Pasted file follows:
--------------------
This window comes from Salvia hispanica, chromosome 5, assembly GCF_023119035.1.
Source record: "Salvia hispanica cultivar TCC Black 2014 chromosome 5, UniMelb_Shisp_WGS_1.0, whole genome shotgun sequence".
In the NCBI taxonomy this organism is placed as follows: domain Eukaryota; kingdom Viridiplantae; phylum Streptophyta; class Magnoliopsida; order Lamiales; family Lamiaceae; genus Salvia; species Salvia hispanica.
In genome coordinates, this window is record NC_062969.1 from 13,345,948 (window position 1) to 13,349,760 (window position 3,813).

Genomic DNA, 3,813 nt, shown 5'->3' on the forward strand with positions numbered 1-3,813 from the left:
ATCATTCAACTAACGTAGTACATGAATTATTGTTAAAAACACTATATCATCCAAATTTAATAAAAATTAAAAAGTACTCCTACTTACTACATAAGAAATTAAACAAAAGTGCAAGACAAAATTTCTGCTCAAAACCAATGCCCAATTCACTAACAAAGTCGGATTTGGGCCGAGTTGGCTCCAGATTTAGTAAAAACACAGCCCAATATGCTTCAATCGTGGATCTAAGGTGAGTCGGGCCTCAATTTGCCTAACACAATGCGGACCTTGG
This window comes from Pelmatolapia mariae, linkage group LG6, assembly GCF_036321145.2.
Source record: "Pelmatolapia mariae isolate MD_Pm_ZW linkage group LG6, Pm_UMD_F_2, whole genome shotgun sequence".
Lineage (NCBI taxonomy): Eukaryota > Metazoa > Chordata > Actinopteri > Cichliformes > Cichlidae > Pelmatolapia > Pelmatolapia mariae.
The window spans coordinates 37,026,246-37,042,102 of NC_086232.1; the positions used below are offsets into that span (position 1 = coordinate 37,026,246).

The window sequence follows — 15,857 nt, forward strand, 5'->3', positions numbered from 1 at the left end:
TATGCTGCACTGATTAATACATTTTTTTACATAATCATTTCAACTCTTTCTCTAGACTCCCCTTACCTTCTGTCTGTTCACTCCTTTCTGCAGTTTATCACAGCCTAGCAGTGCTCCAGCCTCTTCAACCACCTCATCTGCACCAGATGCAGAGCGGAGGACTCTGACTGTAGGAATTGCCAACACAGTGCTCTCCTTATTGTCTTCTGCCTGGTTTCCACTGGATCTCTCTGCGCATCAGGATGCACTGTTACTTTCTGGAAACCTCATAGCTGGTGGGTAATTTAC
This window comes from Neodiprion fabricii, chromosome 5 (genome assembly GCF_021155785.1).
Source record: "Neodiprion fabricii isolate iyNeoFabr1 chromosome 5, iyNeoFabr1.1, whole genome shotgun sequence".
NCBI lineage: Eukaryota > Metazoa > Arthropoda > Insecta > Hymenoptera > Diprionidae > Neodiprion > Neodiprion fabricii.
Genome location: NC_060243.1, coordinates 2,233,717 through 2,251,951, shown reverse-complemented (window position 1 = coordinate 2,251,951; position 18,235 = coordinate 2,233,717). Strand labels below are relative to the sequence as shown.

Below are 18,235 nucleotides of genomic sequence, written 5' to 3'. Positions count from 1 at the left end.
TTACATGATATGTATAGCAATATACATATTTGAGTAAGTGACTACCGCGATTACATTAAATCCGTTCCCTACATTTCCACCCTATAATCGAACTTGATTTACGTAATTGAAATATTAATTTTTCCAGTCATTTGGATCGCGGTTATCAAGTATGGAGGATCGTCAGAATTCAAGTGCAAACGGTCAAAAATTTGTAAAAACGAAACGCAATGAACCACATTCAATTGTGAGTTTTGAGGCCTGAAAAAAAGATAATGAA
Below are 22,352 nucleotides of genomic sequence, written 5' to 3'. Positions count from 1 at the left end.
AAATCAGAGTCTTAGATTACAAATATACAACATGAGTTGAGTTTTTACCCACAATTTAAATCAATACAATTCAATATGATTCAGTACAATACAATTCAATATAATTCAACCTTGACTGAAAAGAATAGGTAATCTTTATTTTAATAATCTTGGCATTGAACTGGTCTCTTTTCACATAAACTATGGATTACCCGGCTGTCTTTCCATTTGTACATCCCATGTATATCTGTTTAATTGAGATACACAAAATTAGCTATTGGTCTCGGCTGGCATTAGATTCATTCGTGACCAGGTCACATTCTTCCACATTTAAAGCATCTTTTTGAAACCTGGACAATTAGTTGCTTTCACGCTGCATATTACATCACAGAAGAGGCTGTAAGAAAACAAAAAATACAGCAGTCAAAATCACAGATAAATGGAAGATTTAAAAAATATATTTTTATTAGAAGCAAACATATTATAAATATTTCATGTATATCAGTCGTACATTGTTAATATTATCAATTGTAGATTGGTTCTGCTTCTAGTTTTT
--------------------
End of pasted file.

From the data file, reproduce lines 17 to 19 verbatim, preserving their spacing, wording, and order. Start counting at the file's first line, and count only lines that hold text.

Below are 18,235 nucleotides of genomic sequence, written 5' to 3'. Positions count from 1 at the left end.
TTACATGATATGTATAGCAATATACATATTTGAGTAAGTGACTACCGCGATTACATTAAATCCGTTCCCTACATTTCCACCCTATAATCGAACTTGATTTACGTAATTGAAATATTAATTTTTCCAGTCATTTGGATCGCGGTTATCAAGTATGGAGGATCGTCAGAATTCAAGTGCAAACGGTCAAAAATTTGTAAAAACGAAACGCAATGAACCACATTCAATTGTGAGTTTTGAGGCCTGAAAAAAAGATAATGAA
Below are 22,352 nucleotides of genomic sequence, written 5' to 3'. Positions count from 1 at the left end.